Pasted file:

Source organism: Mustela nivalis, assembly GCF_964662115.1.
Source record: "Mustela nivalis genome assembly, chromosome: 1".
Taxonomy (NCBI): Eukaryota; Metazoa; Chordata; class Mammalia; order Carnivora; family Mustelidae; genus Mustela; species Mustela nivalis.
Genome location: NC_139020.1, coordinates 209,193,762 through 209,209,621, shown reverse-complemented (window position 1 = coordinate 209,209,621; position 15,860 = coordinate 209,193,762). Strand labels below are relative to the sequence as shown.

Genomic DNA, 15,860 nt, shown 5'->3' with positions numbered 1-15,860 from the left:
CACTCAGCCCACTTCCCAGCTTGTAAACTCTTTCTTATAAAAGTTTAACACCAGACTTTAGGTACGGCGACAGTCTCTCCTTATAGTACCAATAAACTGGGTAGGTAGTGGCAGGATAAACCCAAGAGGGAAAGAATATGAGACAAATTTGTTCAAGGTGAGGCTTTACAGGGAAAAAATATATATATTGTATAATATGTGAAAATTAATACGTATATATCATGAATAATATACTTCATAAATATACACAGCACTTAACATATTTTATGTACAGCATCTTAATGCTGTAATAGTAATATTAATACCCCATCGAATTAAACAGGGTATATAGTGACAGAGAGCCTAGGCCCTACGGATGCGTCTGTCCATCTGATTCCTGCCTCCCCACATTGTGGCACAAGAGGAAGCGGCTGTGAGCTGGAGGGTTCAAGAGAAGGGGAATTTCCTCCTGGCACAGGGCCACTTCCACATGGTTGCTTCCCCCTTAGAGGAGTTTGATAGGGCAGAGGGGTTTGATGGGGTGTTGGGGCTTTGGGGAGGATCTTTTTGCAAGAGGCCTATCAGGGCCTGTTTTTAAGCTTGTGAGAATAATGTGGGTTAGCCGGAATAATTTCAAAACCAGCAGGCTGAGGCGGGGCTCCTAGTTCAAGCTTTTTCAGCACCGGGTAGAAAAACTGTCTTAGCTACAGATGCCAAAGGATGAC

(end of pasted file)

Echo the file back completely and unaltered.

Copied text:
Source organism: Mustela nivalis, assembly GCF_964662115.1.
Source record: "Mustela nivalis genome assembly, chromosome: 1".
Taxonomy (NCBI): Eukaryota; Metazoa; Chordata; class Mammalia; order Carnivora; family Mustelidae; genus Mustela; species Mustela nivalis.
Genome location: NC_139020.1, coordinates 209,193,762 through 209,209,621, shown reverse-complemented (window position 1 = coordinate 209,209,621; position 15,860 = coordinate 209,193,762). Strand labels below are relative to the sequence as shown.

Genomic DNA, 15,860 nt, shown 5'->3' with positions numbered 1-15,860 from the left:
CACTCAGCCCACTTCCCAGCTTGTAAACTCTTTCTTATAAAAGTTTAACACCAGACTTTAGGTACGGCGACAGTCTCTCCTTATAGTACCAATAAACTGGGTAGGTAGTGGCAGGATAAACCCAAGAGGGAAAGAATATGAGACAAATTTGTTCAAGGTGAGGCTTTACAGGGAAAAAATATATATATTGTATAATATGTGAAAATTAATACGTATATATCATGAATAATATACTTCATAAATATACACAGCACTTAACATATTTTATGTACAGCATCTTAATGCTGTAATAGTAATATTAATACCCCATCGAATTAAACAGGGTATATAGTGACAGAGAGCCTAGGCCCTACGGATGCGTCTGTCCATCTGATTCCTGCCTCCCCACATTGTGGCACAAGAGGAAGCGGCTGTGAGCTGGAGGGTTCAAGAGAAGGGGAATTTCCTCCTGGCACAGGGCCACTTCCACATGGTTGCTTCCCCCTTAGAGGAGTTTGATAGGGCAGAGGGGTTTGATGGGGTGTTGGGGCTTTGGGGAGGATCTTTTTGCAAGAGGCCTATCAGGGCCTGTTTTTAAGCTTGTGAGAATAATGTGGGTTAGCCGGAATAATTTCAAAACCAGCAGGCTGAGGCGGGGCTCCTAGTTCAAGCTTTTTCAGCACCGGGTAGAAAAACTGTCTTAGCTACAGATGCCAAAGGATGAC